California Senate District 26 saw a crowded pool of 8 candidates in the June 3 nonpartisan, top-two open primary. There were no Republican candidates in the race. There was, however, one No Party Preference candidate, Seth Stodder, who came in third behind Democrats Sandra Fluke and Ben Allen.
With less than 3 percent of the vote separating them, the race between Fluke and Allen to fill the seat in District 26 is highly competitive. State Senator Holly Mitchell (D), who is currently representing the district, is seeking re-election in District 30 after her district changed numbers as a result of redistricting. Fluke and Allen are running to replace state Senator Ted Leiu, who is running for Congress in the 33rd Congressional District.
In an interview for IVN, Allen was asked what efforts his campaign has made to reach out to the 53.7 percent of the electorate who are not registered with the Democratic Party. The two-term member of the Santa Monica-Malibu Unified School District said the core of his campaign is community outreach -- working hard to reach voters across the political spectrum.
Allen mentioned the support he has gained from Republican leaders such as former Los Angeles mayor Richard Riordan and added that he will try to be a consensus builder.
Fluke also insists that her campaign’s outreach is not defined by party labels.
After talking to voters, she said many of the district's constituents are not too concerned with labels. Instead, they want someone who is “able to focus on reforming state government so it is more accessible and responsive to the people.”Fluke added that she is proud to have the endorsement of independent candidate Seth Stodder.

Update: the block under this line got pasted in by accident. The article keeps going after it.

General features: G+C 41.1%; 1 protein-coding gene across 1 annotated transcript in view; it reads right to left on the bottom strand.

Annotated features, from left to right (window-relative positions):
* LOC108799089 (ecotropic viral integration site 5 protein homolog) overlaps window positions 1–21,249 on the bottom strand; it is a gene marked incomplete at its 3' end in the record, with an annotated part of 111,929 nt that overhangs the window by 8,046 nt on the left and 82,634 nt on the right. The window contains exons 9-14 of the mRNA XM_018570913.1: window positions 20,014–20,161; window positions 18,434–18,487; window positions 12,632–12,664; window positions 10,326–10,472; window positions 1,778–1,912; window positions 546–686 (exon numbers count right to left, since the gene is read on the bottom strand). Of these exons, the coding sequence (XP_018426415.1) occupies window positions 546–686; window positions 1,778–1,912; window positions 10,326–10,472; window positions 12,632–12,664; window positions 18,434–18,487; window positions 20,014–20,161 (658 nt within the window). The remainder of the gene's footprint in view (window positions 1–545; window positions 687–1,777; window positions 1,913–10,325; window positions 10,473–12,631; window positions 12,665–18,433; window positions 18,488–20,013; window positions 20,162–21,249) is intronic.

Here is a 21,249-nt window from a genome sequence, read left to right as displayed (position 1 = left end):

When asked what distinguishes his campaign from his opponent, Allen emphasized that he has deep roots in the district. From his private business to being president of the local school board, he focused specifically on his years involved in community-building within the area.
Fluke, on the other hand, explained that because her career as a political activist was not confined to a single geographical area, she has more experience working on legislation at the state level and on a wider variety of issues. She says her campaign is different from her opponent in how it is run.
Instead of relying on funding from mega-donors or independent expenditures, Fluke says her campaign is completely funded by grassroots support. She believes this sways her from special interests, and she hopes to encourage other candidates to follow this campaign model.
On the topic of California’s top-two primary, where all voters and candidates, regardless of party affiliation or lack thereof, participate on a single primary ballot and the top two vote-getters move on to the general election, Fluke feels the new system has some unintended consequences. Specifically, she mentioned its effect on costs:
“My race is a perfect example — we essentially have two full campaigns between the primary and the general election, which means candidates need the resources to run twice in a short period of time.”
“Part of the intention of the top-two primary system was to increase voter participation, something I care very much about, but unfortunately we’ve seen some very low turnout lately,” she added.
Allen said that though it makes it “difficult running against a fellow Democrat, it is a positive change because it makes everyone’s vote relevant, regardless of party. It forces candidates to try to appeal broadly.”
The Senate district, located along the coast in Los Angeles County, is considered a Democratic stronghold. A little over 46 percent of registered voters are Democrats and 23.8 percent are Republicans, leaving just under 30 percent unaffiliated with either major party.
In previous elections before the implementation of 'Top-Two,' the votes of those not affiliated with the Democratic Party would not have carried the same, equal weight that they will in the 2014 general election. Neither Fluke nor Allen will be able to solely rely on Democratic voters to win, meaning the race will ultimately be decided by voters outside the party.